Hockey puck freed!

Discussion in 'Ancient Coins' started by Arcane76, Jun 30, 2021.

  1. Arcane76

    Arcane76 Well-Known Member

    So I have wanted to get a “hockey puck” for sometime but they were a bit out of my price range for a while. Then I came upon this one and won it at auction!
    It was imprisoned in plastic but now out and free to roam about
    From NGC label: Ptolemy IV 222-204/4 BC
    AE42. 74.36g
    Please post your “hockey pucks”!
    498DE15F-5173-476E-A267-499C158C96FB.jpeg 39D92912-07EB-4342-A58A-3A810964CD2C.jpeg 5F5D6C60-AC68-479D-BAD7-8B298E1F181E.jpeg D3B228AC-F533-4A43-94C4-EF7026140C83.jpeg 5EA5FB8D-D050-41F2-85B9-1108FB1B15F7.jpeg
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  3. potty dollar 1878

    potty dollar 1878 Well-Known Member

    Not the one I was thinking of lol but nice large old coin.
    Arcane76, midas1 and Matthew Kruse like this.
  4. Matthew Kruse

    Matthew Kruse Young Numismatist

    Same. 5 oz silver round :smuggrin:
    spirityoda and potty dollar 1878 like this.
  5. Andres2

    Andres2 Well-Known Member

    good job, Arcane

    Ptolemy III best.jpg Ptolemy IV (2).jpg

    Attached Files:

    Arcane76, Marsyas Mike, TIF and 16 others like this.
  6. furryfrog02

    furryfrog02 Well-Known Member

    My tiny 38mm 38g Ptolemy is miniscule in comparison. I need a bigger one but they are out of my price range.
    Ptolemy IV, AE38.png 1866 5 Cents - Rays (113).png 1866 5 Cents - Rays (112).png
    Marsyas Mike, TIF, ominus1 and 14 others like this.
  7. Alegandron

    Alegandron "ΤΩΙ ΚΡΑΤΙΣΤΩΙ..." ΜΕΓΑΣ ΑΛΕΞΑΝΔΡΟΣ, June 323 BCE Supporter

    Ptolemy IV
    221-205 BCE
    AE Tet
    40mm 7.2mm thick 69.5g
    Zeus Ammon
  8. gsimonel

    gsimonel Supporter! Supporter

    Nice coin. Congratulations on its liberation.

    I'm a bit dim about this, but I can't figure out how they can determine that a coin rated CH Fine for wear had an initial strike of 5 out of 5, since both wear and a weak strike can result in a coin with soft details in all the higher elements.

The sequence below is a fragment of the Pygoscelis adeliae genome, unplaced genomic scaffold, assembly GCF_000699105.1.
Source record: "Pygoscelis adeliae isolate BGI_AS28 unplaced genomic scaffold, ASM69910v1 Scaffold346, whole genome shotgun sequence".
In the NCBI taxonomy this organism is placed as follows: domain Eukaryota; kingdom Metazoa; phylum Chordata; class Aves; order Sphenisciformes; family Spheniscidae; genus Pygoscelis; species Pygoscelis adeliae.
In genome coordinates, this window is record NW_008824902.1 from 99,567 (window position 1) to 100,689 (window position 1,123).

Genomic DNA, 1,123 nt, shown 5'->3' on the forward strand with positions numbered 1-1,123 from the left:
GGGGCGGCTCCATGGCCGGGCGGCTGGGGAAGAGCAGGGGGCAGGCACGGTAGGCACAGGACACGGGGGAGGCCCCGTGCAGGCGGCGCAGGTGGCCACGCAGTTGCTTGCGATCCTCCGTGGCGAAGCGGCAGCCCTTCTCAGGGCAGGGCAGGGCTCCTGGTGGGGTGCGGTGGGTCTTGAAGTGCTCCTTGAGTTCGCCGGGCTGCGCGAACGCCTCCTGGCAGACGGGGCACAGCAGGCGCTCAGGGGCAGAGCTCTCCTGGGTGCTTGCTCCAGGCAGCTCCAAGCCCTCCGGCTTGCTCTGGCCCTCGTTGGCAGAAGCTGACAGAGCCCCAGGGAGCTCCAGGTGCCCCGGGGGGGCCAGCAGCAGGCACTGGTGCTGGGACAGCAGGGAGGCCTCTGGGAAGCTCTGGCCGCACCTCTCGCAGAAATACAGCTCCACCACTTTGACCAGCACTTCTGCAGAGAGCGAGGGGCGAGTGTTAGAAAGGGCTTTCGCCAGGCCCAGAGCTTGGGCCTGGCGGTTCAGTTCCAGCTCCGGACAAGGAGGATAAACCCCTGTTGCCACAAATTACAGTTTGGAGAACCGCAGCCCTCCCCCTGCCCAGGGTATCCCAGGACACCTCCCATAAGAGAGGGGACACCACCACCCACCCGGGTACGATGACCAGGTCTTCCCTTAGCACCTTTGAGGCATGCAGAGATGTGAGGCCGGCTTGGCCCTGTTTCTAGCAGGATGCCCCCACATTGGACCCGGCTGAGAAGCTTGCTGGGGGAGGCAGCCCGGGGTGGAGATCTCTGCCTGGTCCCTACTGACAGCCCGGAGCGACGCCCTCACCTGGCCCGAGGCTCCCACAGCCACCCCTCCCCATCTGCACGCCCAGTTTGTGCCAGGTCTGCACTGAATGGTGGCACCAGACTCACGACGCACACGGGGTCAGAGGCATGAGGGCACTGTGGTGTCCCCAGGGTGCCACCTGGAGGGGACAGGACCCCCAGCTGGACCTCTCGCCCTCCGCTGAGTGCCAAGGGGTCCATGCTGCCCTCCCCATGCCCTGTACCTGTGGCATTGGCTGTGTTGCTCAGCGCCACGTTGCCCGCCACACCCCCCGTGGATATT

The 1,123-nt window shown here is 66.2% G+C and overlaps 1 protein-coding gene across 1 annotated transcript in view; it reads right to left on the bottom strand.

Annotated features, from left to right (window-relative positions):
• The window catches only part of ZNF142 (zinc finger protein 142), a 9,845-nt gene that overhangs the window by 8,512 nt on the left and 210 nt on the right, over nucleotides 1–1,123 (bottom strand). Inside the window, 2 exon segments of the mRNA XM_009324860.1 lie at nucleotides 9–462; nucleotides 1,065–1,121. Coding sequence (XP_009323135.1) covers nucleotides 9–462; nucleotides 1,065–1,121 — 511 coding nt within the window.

9. ancient coin hunter

    ancient coin hunter 3rd Century Usurper

    Here's mine:



    Ptolemy IV 221-205 BC AE Drachma. (75.52g, 41mm, 12h)

    Obverse: Bust of Zeus Ammon right

    Reverse: ΠΤΟΛΕΜΑΙΟΥ ΒΑΣΙΛΕΩΣ, Eagle standing left on thunderbolt, cornucopiae in front, ΛΙ between legs

    Reference: SNG Cop 199.


    Broucheion, Marsyas Mike, TIF and 7 others like this.
  10. furryfrog02

    furryfrog02 Well-Known Member

    I like these huge chunky ones but can we get a side view comparison to see just how thick they are? They aren't much wider in diameter than mine but are almost 2x the weight.
    potty dollar 1878 likes this.
  11. Andres2

    Andres2 Well-Known Member

    Took some pics furryfrog:

    thicknes diameter.jpg thickness.jpg
    Magnus87, Heliodromus, sand and 12 others like this.
  12. furryfrog02

    furryfrog02 Well-Known Member

    potty dollar 1878 likes this.
  13. Finn235

    Finn235 Well-Known Member


    Recently sold my old one
    Ptolemy IV AE drachm 42mm.jpg

    To upgrade to this one
    Egypt Ptolemy V AE drachm.jpg
  14. scottishmoney

    scottishmoney Unwell Unknown Unmembered Supporter


    Not quite as old, but could have been used as grapeshot during the Napoleonic wars, this heifer weighs in at about 2.5 ounces avdp.
  15. sand

    sand Well-Known Member

    Nice upgrade, @Finn235. I like the Zeus portrait, the eagle, the green patina, and the shape of the new coin. What are the weight and maximum diameter, of the new coin?
    Last edited: Jul 2, 2021
  16. Gavin Richardson

    Gavin Richardson Well-Known Member